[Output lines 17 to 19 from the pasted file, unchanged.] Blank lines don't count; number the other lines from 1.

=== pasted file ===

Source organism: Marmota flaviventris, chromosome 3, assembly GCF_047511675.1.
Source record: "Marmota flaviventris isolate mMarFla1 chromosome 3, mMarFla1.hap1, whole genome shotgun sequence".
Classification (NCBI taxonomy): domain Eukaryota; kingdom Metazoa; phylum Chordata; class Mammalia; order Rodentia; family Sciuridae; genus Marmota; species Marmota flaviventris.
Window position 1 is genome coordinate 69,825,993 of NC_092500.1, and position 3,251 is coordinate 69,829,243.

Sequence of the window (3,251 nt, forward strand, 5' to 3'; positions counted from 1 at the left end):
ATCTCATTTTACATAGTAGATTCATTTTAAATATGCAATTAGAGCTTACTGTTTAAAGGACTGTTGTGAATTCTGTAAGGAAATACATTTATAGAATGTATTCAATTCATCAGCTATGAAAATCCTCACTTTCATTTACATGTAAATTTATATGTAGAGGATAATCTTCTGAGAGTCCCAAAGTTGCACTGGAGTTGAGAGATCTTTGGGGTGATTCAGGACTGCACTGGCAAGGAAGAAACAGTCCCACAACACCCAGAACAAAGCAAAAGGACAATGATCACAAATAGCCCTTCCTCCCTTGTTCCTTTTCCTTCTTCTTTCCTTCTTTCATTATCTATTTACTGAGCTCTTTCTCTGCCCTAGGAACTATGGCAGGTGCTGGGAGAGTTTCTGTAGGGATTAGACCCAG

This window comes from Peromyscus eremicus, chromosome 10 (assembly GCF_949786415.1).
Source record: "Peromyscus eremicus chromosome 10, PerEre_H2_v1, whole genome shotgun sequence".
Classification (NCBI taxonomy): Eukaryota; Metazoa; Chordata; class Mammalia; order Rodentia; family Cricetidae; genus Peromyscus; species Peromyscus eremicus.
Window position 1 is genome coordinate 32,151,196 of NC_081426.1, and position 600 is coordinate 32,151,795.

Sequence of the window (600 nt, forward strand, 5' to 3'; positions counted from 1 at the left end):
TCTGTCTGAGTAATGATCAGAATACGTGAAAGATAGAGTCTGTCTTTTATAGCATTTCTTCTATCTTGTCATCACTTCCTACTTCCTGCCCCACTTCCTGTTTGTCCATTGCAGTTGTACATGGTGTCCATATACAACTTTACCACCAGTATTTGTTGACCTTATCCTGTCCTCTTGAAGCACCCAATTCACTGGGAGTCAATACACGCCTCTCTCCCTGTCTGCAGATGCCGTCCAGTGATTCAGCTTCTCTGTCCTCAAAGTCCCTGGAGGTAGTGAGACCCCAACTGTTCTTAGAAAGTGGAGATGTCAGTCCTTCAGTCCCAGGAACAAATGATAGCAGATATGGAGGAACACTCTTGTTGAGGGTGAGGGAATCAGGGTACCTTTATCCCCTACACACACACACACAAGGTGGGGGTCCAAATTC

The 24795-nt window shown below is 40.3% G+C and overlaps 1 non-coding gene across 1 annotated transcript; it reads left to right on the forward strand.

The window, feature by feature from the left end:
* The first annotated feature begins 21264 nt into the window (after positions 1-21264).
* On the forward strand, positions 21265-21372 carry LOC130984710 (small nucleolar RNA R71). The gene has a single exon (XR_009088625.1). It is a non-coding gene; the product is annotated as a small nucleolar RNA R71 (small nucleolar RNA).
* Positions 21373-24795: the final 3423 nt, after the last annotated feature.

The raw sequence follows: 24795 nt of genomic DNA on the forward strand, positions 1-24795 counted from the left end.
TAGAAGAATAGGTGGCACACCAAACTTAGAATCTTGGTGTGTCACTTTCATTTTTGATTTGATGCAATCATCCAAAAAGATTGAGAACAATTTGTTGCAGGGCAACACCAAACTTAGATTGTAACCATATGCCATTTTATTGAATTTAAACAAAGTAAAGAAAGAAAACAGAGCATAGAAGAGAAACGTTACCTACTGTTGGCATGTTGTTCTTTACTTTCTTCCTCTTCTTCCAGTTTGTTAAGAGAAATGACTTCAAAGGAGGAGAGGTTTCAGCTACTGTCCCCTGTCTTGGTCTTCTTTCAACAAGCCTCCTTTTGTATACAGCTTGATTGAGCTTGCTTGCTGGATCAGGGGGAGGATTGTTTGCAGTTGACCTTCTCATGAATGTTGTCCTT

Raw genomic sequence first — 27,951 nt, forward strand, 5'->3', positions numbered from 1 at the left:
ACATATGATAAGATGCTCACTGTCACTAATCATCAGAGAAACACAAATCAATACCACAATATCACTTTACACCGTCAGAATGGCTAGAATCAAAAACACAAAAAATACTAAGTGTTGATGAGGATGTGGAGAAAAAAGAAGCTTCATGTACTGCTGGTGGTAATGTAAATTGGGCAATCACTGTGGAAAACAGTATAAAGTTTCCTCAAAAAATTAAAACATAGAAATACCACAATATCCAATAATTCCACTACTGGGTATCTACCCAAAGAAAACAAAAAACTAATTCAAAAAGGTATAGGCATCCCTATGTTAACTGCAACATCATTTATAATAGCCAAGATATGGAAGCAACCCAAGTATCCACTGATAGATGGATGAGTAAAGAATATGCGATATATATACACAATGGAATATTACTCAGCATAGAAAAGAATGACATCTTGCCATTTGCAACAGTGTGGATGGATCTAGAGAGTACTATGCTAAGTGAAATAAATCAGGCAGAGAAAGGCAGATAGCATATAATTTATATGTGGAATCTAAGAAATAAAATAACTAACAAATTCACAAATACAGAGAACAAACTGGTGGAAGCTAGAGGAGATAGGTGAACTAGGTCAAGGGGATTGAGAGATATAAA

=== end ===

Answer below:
* Positions 21373-24795: the final 3423 nt, after the last annotated feature.

The raw sequence follows: 24795 nt of genomic DNA on the forward strand, positions 1-24795 counted from the left end.
TAGAAGAATAGGTGGCACACCAAACTTAGAATCTTGGTGTGTCACTTTCATTTTTGATTTGATGCAATCATCCAAAAAGATTGAGAACAATTTGTTGCAGGGCAACACCAAACTTAGATTGTAACCATATGCCATTTTATTGAATTTAAACAAAGTAAAGAAAGAAAACAGAGCATAGAAGAGAAACGTTACCTACTGTTGGCATGTTGTTCTTTACTTTCTTCCTCTTCTTCCAGTTTGTTAAGAGAAATGACTTCAAAGGAGGAGAGGTTTCAGCTACTGTCCCCTGTCTTGGTCTTCTTTCAACAAGCCTCCTTTTGTATACAGCTTGATTGAGCTTGCTTGCTGGATCAGGGGGAGGATTGTTTGCAGTTGACCTTCTCATGAATGTTGTCCTT